How enamored we are with social media sites like Twitter? Yesterday, the news was filled with story after story of how Dell sold $6.5 million using its Twitter accounts. (E.g., see Dell Sells $6.5 million via Twitter.) Story after story reported this as if it were a major achievement, proof that new media was where business ought to be. (Manish Mehta, Dell’s VP of Social Media and Community, even wrote an article titled, “Isn’t the Value of Social Media What Business Is All About?”.)
Very few sites, though, have have stepped back and looked at Dell’s actions from a broader perspective. One blog, digitalseachange.blogspot.com, did post an analysis showing that Dell probably lost close to $3 for each dollar of profit from the $6.5 million in revenue it received. But, otherwise, no one looked at Dell’s overall strategy and results.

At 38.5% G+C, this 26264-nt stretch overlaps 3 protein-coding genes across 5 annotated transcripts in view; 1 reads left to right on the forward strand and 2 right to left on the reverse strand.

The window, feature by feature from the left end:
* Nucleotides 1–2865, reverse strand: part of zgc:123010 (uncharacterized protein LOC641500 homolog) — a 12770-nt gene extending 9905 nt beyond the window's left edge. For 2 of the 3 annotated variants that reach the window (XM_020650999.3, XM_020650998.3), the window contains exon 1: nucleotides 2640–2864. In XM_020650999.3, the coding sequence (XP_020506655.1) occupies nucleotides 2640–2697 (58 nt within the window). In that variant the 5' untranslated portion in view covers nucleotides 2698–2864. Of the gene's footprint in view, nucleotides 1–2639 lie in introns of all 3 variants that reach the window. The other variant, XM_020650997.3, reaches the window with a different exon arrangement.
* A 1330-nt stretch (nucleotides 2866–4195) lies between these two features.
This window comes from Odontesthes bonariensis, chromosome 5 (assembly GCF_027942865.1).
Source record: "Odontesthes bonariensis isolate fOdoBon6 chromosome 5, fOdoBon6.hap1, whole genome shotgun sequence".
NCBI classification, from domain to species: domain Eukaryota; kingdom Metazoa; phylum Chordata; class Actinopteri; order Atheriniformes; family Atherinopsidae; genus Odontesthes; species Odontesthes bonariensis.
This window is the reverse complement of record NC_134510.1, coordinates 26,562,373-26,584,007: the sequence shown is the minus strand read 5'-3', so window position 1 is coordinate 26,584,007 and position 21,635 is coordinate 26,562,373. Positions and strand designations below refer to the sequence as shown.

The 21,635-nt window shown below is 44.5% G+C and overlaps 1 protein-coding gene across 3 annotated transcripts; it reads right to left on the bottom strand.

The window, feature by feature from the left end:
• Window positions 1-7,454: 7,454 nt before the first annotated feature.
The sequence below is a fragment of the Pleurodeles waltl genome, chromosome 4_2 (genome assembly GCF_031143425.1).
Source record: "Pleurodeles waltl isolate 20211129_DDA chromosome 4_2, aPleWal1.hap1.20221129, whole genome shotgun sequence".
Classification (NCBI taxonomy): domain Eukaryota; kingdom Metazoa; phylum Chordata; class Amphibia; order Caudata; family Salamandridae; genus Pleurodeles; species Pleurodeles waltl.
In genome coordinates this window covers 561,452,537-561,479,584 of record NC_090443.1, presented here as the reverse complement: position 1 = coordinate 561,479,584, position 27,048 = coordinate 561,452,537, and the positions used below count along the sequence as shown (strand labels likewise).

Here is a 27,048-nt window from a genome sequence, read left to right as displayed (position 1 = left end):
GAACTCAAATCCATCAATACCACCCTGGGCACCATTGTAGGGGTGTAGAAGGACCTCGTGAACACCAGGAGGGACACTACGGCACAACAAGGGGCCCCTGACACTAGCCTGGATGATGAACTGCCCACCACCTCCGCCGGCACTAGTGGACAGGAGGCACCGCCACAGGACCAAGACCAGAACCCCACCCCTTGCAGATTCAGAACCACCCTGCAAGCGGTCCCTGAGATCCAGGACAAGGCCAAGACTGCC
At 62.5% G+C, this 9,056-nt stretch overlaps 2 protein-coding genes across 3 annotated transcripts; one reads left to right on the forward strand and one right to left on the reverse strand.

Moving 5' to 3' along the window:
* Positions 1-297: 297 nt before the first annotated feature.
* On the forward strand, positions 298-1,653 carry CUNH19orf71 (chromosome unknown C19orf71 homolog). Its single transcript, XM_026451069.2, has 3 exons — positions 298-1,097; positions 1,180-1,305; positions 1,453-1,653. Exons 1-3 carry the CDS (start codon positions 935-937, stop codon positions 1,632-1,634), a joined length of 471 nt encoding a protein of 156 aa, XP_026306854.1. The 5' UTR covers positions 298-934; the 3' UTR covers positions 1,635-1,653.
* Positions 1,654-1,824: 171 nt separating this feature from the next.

The fact is, as Dell has been increasing its Twitter sales, its overall sales have declined. (See Dell Shares Slump on Fears of Being Left Behind in PC Market or Dell Disappoints on 3Q Sales and Profits.) At the same time, its major competitors, HP, Acer, Lenovo, and Apple (although Apple is not as direct a competitor) are all showing upticks in their sales. In fact, Acer just passed Dell to become the second largest PC maker in the world (Acer Surpasses Dell To Take Second Spot in PC Sales).
My point is that, as marketers, we cannot focus on any one channel or campaign in isolation. Our success or failure must be measured in aggregate. That’s not to say that any one program cannot be deemed successful or not on its own, but the company or brand itself must be looked at from an overall perspective. Moreover, from a strategy planning and execution point of view, successful marketers are those who can coordinate and integrate all programs and channels under a unified, effective brand platform and campaign. Dell apparently hasn’t done so; otherwise, it wouldn’t be the only one of the five major PC manufacturers to show an overall sales decline.
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